More than a half century before Edward Snowden slipped out the door with the National Security Agency's most closely held secrets, a panel convened by the then-fledgling agency warned of a Soviet nuclear attack and said there was a big vulnerability in the NSA's ability to see it coming: its own people.
"During the past few years, the Defense Establishment and, through it, the American People have become increasingly aware of the potentialities of the USSR [the Union of Soviet Socialist Republics] for mounting a direct atomic attack against the U.S.," says the Top Secret 1953 Robertson Report, prepared by a Special Study Group of the NSA Scientific Advisory Board. "[A] surprise atomic attack on the U.S. would result in carnage, devastation, psychological shock, and curtailment of our retaliatory ability on a scale difficult to estimate, or even to comprehend in terms of any previous experience."
While the group said air defense warning systems would be critical in the event of an attack, what the U.S. really needed was more of a heads up on when the Soviets had decided to make their move - "strategic warning" signs the panel hoped the NSA would steal from intercepted Soviet radio communications. The top priority would be the "solution of high-level Soviet cryptographic systems and… their exploitation on a timely basis," one of the new missions for the young NSA. But first, the NSA needed better people to do their job.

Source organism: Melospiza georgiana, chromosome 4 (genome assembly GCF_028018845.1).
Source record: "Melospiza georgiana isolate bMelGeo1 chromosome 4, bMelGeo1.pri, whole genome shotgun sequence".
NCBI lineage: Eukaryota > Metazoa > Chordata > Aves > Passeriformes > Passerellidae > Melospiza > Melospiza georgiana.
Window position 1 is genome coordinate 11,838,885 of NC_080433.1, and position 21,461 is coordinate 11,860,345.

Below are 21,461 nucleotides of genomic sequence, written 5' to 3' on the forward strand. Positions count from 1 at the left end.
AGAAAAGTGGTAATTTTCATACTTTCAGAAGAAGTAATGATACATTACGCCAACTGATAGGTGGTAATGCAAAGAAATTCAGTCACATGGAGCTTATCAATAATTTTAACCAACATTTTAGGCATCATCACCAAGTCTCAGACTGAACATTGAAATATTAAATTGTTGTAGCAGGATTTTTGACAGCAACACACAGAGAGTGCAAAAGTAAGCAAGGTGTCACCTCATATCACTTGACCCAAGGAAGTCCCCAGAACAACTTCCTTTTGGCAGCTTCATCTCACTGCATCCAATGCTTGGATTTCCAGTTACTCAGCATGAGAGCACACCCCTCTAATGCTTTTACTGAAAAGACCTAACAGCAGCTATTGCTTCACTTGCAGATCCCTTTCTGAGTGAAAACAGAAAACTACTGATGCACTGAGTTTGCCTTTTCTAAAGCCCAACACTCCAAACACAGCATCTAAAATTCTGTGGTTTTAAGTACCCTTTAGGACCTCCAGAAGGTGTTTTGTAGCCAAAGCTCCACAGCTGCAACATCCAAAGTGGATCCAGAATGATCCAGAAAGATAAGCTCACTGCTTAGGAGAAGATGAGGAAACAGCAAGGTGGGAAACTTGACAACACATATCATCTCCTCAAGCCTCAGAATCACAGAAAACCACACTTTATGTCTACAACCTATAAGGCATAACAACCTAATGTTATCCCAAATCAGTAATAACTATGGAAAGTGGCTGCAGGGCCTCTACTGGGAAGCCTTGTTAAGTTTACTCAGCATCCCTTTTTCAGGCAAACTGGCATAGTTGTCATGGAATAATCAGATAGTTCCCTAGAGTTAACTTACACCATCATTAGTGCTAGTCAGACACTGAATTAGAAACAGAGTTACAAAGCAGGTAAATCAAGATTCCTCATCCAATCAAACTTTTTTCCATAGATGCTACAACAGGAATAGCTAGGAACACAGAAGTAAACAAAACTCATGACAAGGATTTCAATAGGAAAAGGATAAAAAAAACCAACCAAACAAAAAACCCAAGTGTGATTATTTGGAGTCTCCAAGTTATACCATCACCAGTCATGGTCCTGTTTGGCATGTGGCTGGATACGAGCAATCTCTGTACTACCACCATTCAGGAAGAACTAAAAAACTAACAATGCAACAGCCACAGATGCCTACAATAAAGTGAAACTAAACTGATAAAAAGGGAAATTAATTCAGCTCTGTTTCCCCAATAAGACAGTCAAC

"In the various discussions and briefings which the Study Group has had concerning the present COMINT [Communications Intelligence] effort, the most universally mentioned problem is that of improving the quality and proficiency of personnel," says the document, a redacted, typewritten version of which was posted on the Government Attic website today. "At present time, there is serious need for further research and development activity in NSA. The success of such a program will depend almost entirely on the quality of research and development personnel."
It also says NSA needs less turnover when it comes to its approximately 1,100 analysts and says there is "great variation in quality of personnel" in analytic groups.
"Considerable difference of opinion exists as to what type of person at recruitment will make a good analyst and what type will not. It is generally agreed, however, that, once a good analyst is selected, his proficiency steadily improves with experience," the document says. "In view of this situation, and since there is a continuing recruitment program to keep analytic personnel up to strength, it is extremely important to establish sound selection and training procedures."
When the Top Secret document was written in October 1953, the NSA had officially existed for less than a year, having been established in November 1952. Personal computers, cell phones and the global internet as it's known today - the current realm of the NSA, were still decades away, as was the monumental controversy over how the agency has grown into a reported $10.8 billion-per-year intelligence behemoth that monitors the world.